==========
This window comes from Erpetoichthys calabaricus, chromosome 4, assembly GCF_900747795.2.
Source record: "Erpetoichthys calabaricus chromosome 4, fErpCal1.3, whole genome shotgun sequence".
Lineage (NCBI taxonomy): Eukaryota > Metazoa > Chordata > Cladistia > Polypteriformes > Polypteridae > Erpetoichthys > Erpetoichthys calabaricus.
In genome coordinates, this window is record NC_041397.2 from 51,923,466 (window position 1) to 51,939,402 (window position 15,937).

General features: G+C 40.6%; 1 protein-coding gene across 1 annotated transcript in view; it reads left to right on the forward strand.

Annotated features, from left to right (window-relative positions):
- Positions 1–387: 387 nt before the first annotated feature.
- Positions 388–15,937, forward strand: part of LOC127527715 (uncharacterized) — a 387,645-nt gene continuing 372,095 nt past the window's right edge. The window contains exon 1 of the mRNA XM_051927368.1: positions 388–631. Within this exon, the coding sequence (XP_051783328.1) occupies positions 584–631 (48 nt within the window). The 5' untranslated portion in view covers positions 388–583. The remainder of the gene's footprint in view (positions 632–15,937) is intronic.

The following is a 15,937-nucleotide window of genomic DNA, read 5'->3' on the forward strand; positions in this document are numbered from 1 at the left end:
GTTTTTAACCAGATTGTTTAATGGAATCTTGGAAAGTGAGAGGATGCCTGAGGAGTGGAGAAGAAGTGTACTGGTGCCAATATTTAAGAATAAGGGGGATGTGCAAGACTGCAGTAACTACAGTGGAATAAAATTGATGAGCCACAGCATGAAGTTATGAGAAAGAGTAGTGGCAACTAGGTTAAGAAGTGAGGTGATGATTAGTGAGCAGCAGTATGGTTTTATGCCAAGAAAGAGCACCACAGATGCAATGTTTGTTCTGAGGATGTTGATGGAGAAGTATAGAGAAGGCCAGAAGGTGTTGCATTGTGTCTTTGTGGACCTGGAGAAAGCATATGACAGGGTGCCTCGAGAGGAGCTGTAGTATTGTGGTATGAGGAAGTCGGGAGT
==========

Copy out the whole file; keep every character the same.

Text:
This window comes from Erpetoichthys calabaricus, chromosome 4, assembly GCF_900747795.2.
Source record: "Erpetoichthys calabaricus chromosome 4, fErpCal1.3, whole genome shotgun sequence".
Lineage (NCBI taxonomy): Eukaryota > Metazoa > Chordata > Cladistia > Polypteriformes > Polypteridae > Erpetoichthys > Erpetoichthys calabaricus.
In genome coordinates, this window is record NC_041397.2 from 51,923,466 (window position 1) to 51,939,402 (window position 15,937).

General features: G+C 40.6%; 1 protein-coding gene across 1 annotated transcript in view; it reads left to right on the forward strand.

Annotated features, from left to right (window-relative positions):
- Positions 1–387: 387 nt before the first annotated feature.
- Positions 388–15,937, forward strand: part of LOC127527715 (uncharacterized) — a 387,645-nt gene continuing 372,095 nt past the window's right edge. The window contains exon 1 of the mRNA XM_051927368.1: positions 388–631. Within this exon, the coding sequence (XP_051783328.1) occupies positions 584–631 (48 nt within the window). The 5' untranslated portion in view covers positions 388–583. The remainder of the gene's footprint in view (positions 632–15,937) is intronic.

The following is a 15,937-nucleotide window of genomic DNA, read 5'->3' on the forward strand; positions in this document are numbered from 1 at the left end:
GTTTTTAACCAGATTGTTTAATGGAATCTTGGAAAGTGAGAGGATGCCTGAGGAGTGGAGAAGAAGTGTACTGGTGCCAATATTTAAGAATAAGGGGGATGTGCAAGACTGCAGTAACTACAGTGGAATAAAATTGATGAGCCACAGCATGAAGTTATGAGAAAGAGTAGTGGCAACTAGGTTAAGAAGTGAGGTGATGATTAGTGAGCAGCAGTATGGTTTTATGCCAAGAAAGAGCACCACAGATGCAATGTTTGTTCTGAGGATGTTGATGGAGAAGTATAGAGAAGGCCAGAAGGTGTTGCATTGTGTCTTTGTGGACCTGGAGAAAGCATATGACAGGGTGCCTCGAGAGGAGCTGTAGTATTGTGGTATGAGGAAGTCGGGAGT